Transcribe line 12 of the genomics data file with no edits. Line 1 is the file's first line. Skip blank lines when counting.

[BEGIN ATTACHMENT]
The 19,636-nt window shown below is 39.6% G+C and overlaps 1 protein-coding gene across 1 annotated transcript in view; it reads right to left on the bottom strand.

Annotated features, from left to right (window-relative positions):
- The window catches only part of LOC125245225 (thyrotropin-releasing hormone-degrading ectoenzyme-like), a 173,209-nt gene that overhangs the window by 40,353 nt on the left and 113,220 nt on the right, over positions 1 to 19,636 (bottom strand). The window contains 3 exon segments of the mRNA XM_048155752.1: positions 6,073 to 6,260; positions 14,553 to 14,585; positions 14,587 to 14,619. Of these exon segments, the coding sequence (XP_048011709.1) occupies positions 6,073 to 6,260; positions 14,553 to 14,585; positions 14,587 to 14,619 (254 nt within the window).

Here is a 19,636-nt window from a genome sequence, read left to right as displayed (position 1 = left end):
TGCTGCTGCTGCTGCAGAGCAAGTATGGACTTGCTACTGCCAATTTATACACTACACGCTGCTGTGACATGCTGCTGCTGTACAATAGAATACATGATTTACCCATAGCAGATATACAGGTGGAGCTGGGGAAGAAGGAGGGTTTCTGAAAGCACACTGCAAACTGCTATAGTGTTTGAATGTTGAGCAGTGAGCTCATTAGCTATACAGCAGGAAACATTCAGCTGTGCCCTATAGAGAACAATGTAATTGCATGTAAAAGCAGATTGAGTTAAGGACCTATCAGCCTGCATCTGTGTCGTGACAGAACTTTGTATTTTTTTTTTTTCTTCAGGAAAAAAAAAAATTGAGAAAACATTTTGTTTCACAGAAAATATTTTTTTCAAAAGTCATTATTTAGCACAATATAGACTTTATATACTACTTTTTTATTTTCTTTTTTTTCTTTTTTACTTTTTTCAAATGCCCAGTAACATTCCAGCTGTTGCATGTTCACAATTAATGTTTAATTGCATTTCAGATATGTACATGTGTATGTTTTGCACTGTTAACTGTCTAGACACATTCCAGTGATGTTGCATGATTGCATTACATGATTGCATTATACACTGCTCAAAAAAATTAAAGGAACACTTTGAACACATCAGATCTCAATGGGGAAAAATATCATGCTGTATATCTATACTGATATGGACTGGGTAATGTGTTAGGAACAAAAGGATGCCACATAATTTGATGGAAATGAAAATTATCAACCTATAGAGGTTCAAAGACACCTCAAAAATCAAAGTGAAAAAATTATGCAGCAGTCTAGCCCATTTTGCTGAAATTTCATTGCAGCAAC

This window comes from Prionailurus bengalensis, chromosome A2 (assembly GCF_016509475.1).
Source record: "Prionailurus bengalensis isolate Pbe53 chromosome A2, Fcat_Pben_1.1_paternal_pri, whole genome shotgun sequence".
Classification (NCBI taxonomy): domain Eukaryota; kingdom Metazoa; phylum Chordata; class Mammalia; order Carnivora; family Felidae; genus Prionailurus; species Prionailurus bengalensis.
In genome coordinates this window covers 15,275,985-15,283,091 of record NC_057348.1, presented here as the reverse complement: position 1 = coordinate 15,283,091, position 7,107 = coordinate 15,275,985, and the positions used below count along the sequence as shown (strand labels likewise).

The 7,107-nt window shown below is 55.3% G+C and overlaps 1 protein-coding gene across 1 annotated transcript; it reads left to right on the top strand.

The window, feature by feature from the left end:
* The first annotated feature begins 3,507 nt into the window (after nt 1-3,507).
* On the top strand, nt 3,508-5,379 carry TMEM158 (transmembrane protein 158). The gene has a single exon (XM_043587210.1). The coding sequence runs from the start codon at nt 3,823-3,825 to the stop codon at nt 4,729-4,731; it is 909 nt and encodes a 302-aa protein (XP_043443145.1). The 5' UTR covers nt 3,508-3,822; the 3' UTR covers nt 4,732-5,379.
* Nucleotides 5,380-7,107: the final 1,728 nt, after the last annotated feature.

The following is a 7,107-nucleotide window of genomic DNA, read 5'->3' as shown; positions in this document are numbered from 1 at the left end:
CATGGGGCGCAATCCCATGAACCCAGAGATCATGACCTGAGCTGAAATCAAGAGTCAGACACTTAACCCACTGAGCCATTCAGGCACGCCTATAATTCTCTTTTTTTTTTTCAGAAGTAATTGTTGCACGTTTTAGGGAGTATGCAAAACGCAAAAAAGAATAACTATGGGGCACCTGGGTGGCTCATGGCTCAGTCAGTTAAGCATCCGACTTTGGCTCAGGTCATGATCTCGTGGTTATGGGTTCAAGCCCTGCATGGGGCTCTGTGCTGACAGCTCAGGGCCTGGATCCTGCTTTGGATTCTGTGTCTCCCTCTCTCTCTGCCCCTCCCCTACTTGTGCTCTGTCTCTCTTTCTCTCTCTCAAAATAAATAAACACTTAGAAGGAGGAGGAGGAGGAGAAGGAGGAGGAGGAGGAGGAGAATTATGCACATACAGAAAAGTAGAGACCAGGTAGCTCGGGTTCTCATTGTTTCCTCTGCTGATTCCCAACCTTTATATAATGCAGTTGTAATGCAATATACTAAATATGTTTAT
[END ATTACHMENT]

* The first annotated feature begins 3,507 nt into the window (after nt 1-3,507).